The team must make believers of the rest of the region, too. They carry a lot on their shoulders: history, expectations, and memories. Now is not the time to look back. Just deal with the Boults and citizen Kane(s) and with dispatch and the usual flair. Can be done. Be a believer today.
Bangladesh has not given up, as it eyes a place in the semis; if not they, then why should the once mighty, the once feared, the still watched West Indies that jangles nerves? Starts with an unrelenting self-belief that fuels a peculiar, but endearing kind of machismo in the world of sport. Listen.
“A night like tonight doesn’t happen without belief in myself.” There it is; and that was Stephen Curry of the Golden State Warriors in a close clash with the Houston Rockets during the road to the NBA Finals. Not quite do or die, but close enough to bring out that indefinable attitude and cultivated indomitable degree of self-belief.
This can happen. It is possible. It can be made to BEND TO THE WILL even when there is falling short by a whisker. How the battle was fought.
Andy Ruiz is now the first ever Mexican World Heavyweight champion in one of the great upsets in boxing fabled history after dismantling Anthony Joshua and wresting his crown. The road of the underdog is shaky, fragile, dangerous, disappointing and, all too often, littered with failure. Just don’t tell that the new Mexican World Heavyweight champion right now.
In 1999, in Barcelona Spain, Manchester United went on to emerge victorious in the UEFA Champions League finals against Bayern Munich. What made this victory remarkable was that United came back from a goal down in the last two minutes of injury time, to score twice and stun their opponents and the football world. Never say never has to be motto and lodestar.
This is where the youthful West Indies cricket team is poised now, as it prepares to face one of the stealthier juggernauts in world cricket, New Zealand, at Old Trafford today. The players and coaches must remember that stirring triumph of the 1999 Manchester (local) team.
They should recall the majestic 189 scored by one Viv Richards at that same venue in a 1984 ODI; AND Gordon Greenidge’s 223 and Roger Harper’s 6 for 57 in the Fourth Test in 1984 right there; AND the immortal Malcolm Marshall’s 7 for 22 in the Third test in 1988 in the same place, with the same winning result.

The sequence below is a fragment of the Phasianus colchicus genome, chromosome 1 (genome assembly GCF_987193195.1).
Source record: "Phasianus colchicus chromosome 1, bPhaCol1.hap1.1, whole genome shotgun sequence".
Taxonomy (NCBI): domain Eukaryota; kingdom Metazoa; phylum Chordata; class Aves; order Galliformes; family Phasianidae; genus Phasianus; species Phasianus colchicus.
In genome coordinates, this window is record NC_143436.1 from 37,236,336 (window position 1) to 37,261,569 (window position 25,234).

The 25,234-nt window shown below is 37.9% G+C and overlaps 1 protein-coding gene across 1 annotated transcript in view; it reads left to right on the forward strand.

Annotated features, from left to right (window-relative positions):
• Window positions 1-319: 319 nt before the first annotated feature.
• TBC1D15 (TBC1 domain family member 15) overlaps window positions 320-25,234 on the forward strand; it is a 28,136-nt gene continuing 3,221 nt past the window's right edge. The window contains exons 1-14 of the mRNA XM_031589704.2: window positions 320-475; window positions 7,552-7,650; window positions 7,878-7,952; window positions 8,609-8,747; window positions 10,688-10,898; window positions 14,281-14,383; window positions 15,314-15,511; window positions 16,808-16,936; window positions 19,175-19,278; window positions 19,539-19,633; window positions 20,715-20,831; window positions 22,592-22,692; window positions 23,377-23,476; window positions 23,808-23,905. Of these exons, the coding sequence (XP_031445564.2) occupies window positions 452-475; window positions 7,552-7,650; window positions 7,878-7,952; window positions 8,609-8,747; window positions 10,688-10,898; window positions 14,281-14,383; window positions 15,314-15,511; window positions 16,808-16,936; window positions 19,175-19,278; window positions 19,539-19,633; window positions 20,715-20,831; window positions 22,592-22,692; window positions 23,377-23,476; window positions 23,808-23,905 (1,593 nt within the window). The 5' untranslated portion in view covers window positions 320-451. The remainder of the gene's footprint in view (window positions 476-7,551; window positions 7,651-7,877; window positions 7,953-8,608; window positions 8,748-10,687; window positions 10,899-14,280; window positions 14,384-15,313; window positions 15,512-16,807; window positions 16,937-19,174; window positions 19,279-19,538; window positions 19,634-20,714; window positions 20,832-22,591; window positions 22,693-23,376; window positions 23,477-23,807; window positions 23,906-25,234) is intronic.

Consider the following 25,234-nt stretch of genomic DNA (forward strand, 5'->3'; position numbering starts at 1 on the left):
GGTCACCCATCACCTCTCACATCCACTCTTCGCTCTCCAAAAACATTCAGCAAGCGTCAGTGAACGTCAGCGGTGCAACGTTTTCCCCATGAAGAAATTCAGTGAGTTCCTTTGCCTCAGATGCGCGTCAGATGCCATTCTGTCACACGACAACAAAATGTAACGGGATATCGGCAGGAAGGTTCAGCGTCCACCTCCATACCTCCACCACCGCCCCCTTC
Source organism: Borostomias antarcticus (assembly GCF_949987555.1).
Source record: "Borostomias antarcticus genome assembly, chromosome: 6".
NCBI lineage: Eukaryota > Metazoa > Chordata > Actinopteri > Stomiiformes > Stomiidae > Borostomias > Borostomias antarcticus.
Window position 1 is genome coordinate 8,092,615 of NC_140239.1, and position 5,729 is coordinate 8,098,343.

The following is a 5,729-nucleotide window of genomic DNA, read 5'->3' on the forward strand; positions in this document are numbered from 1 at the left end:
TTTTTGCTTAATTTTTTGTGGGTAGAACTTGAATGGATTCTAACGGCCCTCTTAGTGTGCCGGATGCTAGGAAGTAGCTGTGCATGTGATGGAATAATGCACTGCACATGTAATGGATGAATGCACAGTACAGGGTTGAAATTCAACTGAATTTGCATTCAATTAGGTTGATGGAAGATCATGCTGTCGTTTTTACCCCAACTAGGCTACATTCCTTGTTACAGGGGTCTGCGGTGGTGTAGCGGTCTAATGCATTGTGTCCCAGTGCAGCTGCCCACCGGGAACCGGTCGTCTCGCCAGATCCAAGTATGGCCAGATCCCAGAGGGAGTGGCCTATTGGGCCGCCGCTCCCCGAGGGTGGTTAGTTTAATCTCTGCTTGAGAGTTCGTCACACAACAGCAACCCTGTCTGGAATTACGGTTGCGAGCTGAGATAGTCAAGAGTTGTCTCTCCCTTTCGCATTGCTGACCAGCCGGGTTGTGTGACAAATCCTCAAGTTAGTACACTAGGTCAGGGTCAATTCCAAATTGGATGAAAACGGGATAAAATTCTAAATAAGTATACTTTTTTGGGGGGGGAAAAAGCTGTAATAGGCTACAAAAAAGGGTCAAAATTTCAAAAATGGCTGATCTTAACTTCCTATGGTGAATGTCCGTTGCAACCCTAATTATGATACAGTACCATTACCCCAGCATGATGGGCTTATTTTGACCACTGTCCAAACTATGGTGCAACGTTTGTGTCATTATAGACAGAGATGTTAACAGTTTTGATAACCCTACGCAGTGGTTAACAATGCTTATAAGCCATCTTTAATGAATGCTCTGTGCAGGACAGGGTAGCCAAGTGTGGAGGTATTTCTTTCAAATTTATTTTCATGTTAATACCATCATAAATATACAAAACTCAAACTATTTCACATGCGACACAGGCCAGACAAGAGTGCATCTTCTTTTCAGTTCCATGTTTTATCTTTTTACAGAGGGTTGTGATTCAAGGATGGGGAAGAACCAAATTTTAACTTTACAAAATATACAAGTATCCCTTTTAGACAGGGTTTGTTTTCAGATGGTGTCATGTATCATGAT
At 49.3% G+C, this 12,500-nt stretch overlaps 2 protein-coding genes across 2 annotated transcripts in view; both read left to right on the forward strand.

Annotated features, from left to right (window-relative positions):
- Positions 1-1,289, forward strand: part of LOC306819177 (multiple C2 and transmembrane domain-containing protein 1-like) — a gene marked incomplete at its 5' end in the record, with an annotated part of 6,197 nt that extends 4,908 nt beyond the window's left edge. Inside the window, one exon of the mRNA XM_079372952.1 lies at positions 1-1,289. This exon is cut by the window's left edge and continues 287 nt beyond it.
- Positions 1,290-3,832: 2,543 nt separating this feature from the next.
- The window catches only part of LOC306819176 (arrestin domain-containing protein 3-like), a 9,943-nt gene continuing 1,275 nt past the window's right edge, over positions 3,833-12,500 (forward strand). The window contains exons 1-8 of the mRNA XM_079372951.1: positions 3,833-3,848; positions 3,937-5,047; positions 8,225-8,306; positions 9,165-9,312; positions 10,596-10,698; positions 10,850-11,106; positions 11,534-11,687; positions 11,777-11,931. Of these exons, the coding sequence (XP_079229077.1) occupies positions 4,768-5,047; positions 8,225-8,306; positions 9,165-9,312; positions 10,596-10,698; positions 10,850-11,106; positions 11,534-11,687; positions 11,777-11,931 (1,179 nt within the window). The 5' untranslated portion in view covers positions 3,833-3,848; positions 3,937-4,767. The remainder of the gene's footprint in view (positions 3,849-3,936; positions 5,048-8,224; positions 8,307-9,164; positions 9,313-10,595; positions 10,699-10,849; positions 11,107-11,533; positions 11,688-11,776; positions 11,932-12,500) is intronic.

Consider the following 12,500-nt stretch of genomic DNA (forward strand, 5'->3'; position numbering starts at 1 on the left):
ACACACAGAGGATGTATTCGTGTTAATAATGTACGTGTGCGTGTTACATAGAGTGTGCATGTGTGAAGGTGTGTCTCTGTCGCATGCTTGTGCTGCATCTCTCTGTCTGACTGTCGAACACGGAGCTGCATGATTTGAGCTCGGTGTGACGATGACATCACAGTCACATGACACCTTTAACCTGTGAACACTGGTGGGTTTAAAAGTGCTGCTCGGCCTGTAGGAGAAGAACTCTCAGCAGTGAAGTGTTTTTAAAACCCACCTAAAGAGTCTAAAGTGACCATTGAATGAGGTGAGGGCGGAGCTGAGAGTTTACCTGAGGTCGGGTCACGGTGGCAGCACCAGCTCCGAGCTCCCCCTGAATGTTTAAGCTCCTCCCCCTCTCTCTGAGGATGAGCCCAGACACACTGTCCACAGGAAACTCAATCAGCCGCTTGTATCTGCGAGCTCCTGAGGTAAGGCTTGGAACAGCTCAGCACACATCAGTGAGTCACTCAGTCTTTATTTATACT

The players are there. Their heads must get there with them, too: sensible cricket. Hard cricket. Power and nuanced cricket. Slick and fast, nasty if that is what it takes. But, with regards to the latter, in the highest traditions of sportsmanship and honour on the fields of battle.
With Plan A, the fallback of another dimension, and then finding what is not there. It can come in the heat of battle, despite the wet and winless campaigns that slipped out of the grasp.
“The year outside has made me hungry -Warner” (espncricinfo.com -June 21). That is one angry, motivated man; a wise one, too. Letting his game take away the pain, wash away the shame. The West Indies have been away too long–an eternity of years–from the big time of the winners’ circle in the biggest tournament of champions of the sport.
They can be a champion this time. Have to believe in themselves, in the plan, in the execution. The tools are there; so, too, must be the temperament. Are they hungry enough? They have to possess and stoke that fire that flare from not having, but wanting furiously. Find a length; walk a line; bat and bowl, as though life itself depended upon it: one more heartbeat for one more herculean effort. Time to get up; to rise up; to go out and be a champion today. Today!